Archive for the ‘Just for Fun’ Category

All About That Wanderlust

In Just for Fun on June 7, 2013 at 2:35 pm

Right now, I’m in the beginning stages of planning a road trip to Canada with my boyfriend, Jared, for later this summer. We are thinking three stops: Niagara Falls, Toronto, and Montreal. I’m excited to revel in the delightful campiness of Niagara (and, sure, the natural wonder, too), experience Toronto without the frostbite because my parents had a strict 20 below rule for visits there, and unpack what is left of my high school French amongst the Quebecois. Plus, there’s my stubborn belief that everything is perfect up North and no one pretends like socialized healthcare is an assault on freedom or Stalinism 101.

And they have Roots.

In terms of festivities, I’m not a big think-ahead person. I see it like this: why plan something fun when someone more motivated will step up and do it for me? (And if no one does, we can just drink.) Unsurprisingly, then, this is the first time I’ve been in charge of a vacation. My trip planning credentials start and end with “Orbitz search expert,” but, who knew, the Internet makes it pretty easy. As I read through the Lonely Planet website on all things maple leaf, I can’t help but think about past trips and where I still want to go.



During college, I was lucky enough to visit the Dominican Republic, Cancun, and Israel, and after graduation last year, British Columbia. Vacations are great because they can revolve around so many different things: friends, partying, family, nature, culture, etc. You can hunker down on the beach with a margarita and learn what’s new in sex from Cosmo, enhance distaste for Americans by expecting all Europeans to speak English, or hike through the Rockies.


Personally, I’m really into the exploration side of vacations these days. My freckled cheeks can only take so much sun time, and I’d rather get burnt sightseeing than crisping beside a swim-up bar. This simple Midwestern girl is turning over a new leaf and making big plans. Vague plans, yes, but plans nonetheless. I want to see all the awesome things in my own country, for one. I’ll criticize the U.S. up and down, but I’ll always love America and want to make it better.

Recently, I’ve realized that there is so much of it I have yet to see. What’s in South Dakota? What about Arkansas or Mississippi? I hear Oregon and North Carolina are pretty, but I wouldn’t know. It’s funny how I become exasperated when other Americans don’t think like me, while entirely disregarding how big and diverse this nation actually is. I think it’s important to know about where you’re from, not just your town or state/province, but your country as a whole. Thus, to see something beautiful in every state is a new bucket list for me.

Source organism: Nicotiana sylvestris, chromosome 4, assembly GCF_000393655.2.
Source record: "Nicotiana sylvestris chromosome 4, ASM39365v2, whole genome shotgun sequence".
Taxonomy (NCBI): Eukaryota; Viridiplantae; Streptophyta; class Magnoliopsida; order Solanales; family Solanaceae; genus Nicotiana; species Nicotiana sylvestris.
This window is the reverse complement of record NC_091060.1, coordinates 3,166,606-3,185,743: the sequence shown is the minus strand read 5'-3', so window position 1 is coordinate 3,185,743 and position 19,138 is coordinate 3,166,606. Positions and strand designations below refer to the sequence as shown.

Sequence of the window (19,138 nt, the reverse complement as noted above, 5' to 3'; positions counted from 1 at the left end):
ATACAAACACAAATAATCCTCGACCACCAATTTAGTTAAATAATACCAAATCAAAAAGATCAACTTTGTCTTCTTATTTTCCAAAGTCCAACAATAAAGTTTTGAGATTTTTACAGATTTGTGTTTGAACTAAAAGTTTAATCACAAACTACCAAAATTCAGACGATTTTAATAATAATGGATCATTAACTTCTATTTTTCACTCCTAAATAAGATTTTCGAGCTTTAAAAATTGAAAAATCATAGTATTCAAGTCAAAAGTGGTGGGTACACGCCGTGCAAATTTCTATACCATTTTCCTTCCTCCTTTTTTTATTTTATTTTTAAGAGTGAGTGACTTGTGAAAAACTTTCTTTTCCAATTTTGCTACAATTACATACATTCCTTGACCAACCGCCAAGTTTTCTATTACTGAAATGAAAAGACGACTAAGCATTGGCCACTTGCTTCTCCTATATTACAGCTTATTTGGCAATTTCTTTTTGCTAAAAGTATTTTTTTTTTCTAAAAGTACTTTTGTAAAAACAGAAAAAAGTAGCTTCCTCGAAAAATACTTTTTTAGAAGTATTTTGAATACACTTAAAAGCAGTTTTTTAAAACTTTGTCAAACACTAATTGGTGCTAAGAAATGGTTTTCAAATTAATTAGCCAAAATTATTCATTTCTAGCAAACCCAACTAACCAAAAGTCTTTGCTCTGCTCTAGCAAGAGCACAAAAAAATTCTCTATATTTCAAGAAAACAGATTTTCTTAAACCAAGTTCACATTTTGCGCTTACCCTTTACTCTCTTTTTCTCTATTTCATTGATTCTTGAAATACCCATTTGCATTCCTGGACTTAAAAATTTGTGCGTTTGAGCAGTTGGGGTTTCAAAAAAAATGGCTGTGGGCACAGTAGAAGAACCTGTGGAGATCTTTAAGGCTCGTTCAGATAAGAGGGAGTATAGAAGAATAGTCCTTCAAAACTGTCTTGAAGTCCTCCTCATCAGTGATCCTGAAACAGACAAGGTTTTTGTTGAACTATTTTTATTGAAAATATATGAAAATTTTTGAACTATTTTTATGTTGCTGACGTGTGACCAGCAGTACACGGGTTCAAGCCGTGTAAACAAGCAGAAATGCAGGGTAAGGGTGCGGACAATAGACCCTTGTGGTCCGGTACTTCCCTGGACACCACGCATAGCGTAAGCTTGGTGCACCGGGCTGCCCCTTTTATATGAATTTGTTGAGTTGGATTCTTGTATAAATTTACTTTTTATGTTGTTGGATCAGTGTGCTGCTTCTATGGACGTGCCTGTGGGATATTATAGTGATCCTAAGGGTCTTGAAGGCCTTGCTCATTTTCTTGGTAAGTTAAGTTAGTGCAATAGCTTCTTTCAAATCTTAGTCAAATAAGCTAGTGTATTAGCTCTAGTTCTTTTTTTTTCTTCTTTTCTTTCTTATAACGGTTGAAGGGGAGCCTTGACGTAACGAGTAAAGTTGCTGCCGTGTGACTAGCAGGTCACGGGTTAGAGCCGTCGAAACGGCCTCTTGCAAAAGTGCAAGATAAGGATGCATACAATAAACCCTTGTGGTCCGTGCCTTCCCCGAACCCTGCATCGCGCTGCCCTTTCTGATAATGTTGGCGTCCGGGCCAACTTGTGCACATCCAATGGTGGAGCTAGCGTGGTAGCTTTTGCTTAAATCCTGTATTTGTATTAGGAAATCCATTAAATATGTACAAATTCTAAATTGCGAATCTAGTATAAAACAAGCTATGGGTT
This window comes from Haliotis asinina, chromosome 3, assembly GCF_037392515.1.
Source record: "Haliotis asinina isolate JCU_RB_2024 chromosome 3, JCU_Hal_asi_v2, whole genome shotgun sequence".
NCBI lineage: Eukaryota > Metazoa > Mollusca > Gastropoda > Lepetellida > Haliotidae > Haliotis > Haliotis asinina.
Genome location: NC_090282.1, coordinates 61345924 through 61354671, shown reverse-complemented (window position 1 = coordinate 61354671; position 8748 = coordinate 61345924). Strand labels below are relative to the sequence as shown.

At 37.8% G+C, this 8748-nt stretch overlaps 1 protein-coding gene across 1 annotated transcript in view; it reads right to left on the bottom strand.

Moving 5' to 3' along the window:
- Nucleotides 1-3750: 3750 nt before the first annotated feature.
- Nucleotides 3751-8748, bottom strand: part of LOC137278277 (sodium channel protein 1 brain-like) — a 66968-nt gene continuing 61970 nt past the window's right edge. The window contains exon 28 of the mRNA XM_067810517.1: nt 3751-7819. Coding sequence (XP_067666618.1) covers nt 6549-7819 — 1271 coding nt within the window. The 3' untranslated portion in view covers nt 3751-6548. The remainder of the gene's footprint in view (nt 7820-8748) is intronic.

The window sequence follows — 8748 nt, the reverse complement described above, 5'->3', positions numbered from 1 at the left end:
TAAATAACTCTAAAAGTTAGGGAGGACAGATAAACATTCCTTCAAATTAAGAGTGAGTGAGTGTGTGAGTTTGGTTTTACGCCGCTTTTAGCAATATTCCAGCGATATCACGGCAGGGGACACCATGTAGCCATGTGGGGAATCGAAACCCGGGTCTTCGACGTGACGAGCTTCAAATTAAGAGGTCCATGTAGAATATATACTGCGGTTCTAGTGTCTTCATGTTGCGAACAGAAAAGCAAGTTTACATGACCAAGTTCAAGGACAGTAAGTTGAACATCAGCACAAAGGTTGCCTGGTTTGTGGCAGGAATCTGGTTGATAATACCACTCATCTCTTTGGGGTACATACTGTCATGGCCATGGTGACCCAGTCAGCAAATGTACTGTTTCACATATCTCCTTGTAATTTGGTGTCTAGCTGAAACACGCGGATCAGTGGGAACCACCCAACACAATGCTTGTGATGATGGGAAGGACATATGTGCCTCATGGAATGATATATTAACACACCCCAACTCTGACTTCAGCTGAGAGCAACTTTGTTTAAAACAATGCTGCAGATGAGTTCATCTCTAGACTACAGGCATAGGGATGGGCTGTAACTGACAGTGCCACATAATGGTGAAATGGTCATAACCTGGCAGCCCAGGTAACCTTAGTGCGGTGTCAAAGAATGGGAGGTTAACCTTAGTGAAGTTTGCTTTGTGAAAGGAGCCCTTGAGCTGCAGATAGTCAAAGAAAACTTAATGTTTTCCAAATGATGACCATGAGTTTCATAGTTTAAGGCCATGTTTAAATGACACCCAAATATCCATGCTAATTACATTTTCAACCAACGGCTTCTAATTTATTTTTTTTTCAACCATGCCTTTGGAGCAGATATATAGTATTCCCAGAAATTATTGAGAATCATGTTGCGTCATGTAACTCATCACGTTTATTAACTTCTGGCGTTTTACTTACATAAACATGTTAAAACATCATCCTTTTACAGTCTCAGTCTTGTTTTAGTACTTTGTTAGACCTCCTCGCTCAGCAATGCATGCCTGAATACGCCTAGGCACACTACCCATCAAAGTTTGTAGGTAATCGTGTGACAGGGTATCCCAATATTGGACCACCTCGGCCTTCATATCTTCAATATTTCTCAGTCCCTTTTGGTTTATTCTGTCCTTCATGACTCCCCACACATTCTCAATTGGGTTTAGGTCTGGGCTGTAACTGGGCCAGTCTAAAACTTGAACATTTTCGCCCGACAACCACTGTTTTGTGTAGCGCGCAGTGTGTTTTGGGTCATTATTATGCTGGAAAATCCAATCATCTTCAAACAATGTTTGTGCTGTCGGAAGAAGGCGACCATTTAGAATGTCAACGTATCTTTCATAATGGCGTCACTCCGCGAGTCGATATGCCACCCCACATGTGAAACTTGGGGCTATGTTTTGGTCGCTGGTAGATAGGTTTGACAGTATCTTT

I also secretly want to backpack across Europe by myself. This desire started as more of an it’s-the-only-way-I’ll-get-to-do-it resignation than as a true dream. My oldest friend (since age five!) and I used to talk about doing a Euro trip sometime after we graduated from high school. We even did a little research and decided on which countries we wanted to hit. Sadly, these plans have not yet become a reality, and I’m fairly certain they never will. With her almost engaged and in grad school and me “finding myself,” it has started to look like I’ll also have to “find” a new plan for Europe. But I’ve decided that that’s okay. We don’t need London or Paris to be friends. And honestly, the idea of weaving my way through the Netherlands and Germany all by my lonesome doesn’t sound lonely to me at all, but, rather, extremely liberating.

There was this one time in college when Maya Angelou came to speak at my campus, and I really wanted to go see her. I asked a bunch of my friends, but everyone was either busy or uninterested. I’m somewhat self-conscious, and I had never gone to any sort of performance by myself. Thankfully, I realized that that was stupid and went anyway. It was such a cool experience, and I couldn’t believe that I even considered skipping out on M. Angelou just because no one wanted to come with me.

So that’s kind of what backpacking through Europe is for me, on a much larger, and more interactive, scale. For all my self-consciousness, I do value independence, and I think it’s good to be able to enjoy time by yourself. And what better way to do that than while soaking up foreign culture?

Of course, all of this is in the abstract at the present. For now, I’m focusing on my next exciting journey to Canada with my best friend.

Carry on, wanderlust.




The Sunshine Award, Just in Time for Summer!

In Just for Fun on May 28, 2013 at 2:50 pm

Peter from the The Deliberate (Belligerent) Literate recently nominated us for the Sunshine Award. I wasn’t sure if anyone would even read SmartAssy when Jane and I began blogging, so it’s really great to be recognized. Thanks, Peter! Please check him out at He is a very incisive and entertaining writer; you won’t be disappointed.


That’s enough gushing for now, so on to the rules of the award:

1. Post the Sunshine Award logo

2. Nominate eight to 12 of your favorite blogs –  the ones that you can’t wait to read. Announce the news on their blog and link a pingback to the Nominator’s Blog.

3. Share a bit about yourself by filling in your own responses to the Q&A below.

My favorite season: